Fresh Complaint, Jeffrey Eugenides
The author of Virgin Suicides and Middlesex has a new collection of short fiction hitting shelves this fall, including a title story about a teenage student who rebels against her strict immigrant family.
Dunbar, Edward St. Aubyn
The next installment in Hogarth’s ambitious Shakespeare retelling series, Dunbar reimagines King Lear as an aging wealthy family patriarch and media magnate who’s been confined to a mental health institution.
Her Body and Other Parties, Carmen Maria Machado
A debut collection, Her Body and Other Parties features genre-bending horror stories that push the limits of horror, humor and humanity.
The Relive Box and Other Stories, T.C. Boyle
Acclaimed author T.C. Boyle specializes in delving deeply into detailed historical moments and fully realized worlds in his fiction, and his new collection promises to deliver exactly that, from evocative speculative stories to funny and moving realist narratives.
The Invisible Life of Euridice Gusmao, Martha Batalha (translated by Eric M.B. Becker)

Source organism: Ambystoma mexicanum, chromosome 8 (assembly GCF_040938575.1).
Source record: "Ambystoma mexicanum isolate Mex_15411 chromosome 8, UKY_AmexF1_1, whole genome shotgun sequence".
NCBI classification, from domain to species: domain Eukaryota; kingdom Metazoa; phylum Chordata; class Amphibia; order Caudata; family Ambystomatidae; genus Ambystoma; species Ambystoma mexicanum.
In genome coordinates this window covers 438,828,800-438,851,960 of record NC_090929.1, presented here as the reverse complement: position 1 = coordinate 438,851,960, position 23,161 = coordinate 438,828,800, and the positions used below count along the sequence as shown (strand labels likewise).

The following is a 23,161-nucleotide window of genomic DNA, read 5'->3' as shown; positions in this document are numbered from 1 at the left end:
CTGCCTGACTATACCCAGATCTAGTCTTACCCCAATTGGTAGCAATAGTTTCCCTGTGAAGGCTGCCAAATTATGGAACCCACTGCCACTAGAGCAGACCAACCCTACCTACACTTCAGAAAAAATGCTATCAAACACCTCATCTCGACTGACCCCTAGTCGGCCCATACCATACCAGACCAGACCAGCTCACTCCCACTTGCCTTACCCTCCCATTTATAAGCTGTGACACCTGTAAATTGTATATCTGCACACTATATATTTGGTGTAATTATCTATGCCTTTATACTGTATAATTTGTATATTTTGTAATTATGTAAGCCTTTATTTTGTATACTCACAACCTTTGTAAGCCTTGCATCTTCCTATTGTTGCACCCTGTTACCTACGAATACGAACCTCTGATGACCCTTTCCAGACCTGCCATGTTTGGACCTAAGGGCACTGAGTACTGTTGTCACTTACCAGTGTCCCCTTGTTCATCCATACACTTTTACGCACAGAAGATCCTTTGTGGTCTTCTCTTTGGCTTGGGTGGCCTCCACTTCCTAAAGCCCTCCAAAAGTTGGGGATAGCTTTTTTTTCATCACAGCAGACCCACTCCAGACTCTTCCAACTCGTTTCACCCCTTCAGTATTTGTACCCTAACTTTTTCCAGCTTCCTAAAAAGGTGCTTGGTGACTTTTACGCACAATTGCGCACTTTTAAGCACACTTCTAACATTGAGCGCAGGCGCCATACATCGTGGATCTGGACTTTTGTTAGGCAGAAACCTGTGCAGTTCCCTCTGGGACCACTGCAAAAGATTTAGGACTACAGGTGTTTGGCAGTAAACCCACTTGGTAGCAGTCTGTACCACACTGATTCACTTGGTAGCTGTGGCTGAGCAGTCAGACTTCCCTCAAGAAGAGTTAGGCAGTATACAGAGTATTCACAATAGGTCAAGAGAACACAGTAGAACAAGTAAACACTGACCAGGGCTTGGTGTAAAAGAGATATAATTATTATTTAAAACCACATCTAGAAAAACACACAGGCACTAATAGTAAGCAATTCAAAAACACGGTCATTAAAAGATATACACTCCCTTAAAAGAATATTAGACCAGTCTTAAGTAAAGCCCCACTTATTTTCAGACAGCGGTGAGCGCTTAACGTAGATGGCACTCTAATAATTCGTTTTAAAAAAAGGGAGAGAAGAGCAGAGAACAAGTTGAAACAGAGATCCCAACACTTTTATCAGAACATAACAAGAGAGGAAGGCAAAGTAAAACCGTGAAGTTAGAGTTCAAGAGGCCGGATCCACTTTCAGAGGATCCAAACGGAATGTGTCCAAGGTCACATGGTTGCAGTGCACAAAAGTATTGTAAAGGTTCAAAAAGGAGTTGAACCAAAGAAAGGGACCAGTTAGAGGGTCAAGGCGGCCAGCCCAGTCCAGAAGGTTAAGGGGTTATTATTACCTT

This debut novel by a Brazilian writer follows a gifted and ambitious young woman in 1940s Rio de Janeiro who sacrifices her artistic dreams to make the sensible marriage her parents want for her, after her bolder, more beautiful sister scandalously elopes.
The Power, Naomi Alderman
This speculative novel, in which teenage girls suddenly find themselves with an immense and dangerous new ability, has already won the 2017 Baileys Women’s Prize for Fiction and earned enthusiastic praise from Margaret Atwood.
A Selfie as Big as the Ritz, Lara Williams
This slim debut collection has already garnered a great deal of buzz, thanks to its dazzlingly romantic and darkly comic stories about young women trying to navigate an often unfriendly world and construct identities and lives for themselves.
As Lie Is to Grin, Simeon Marsalis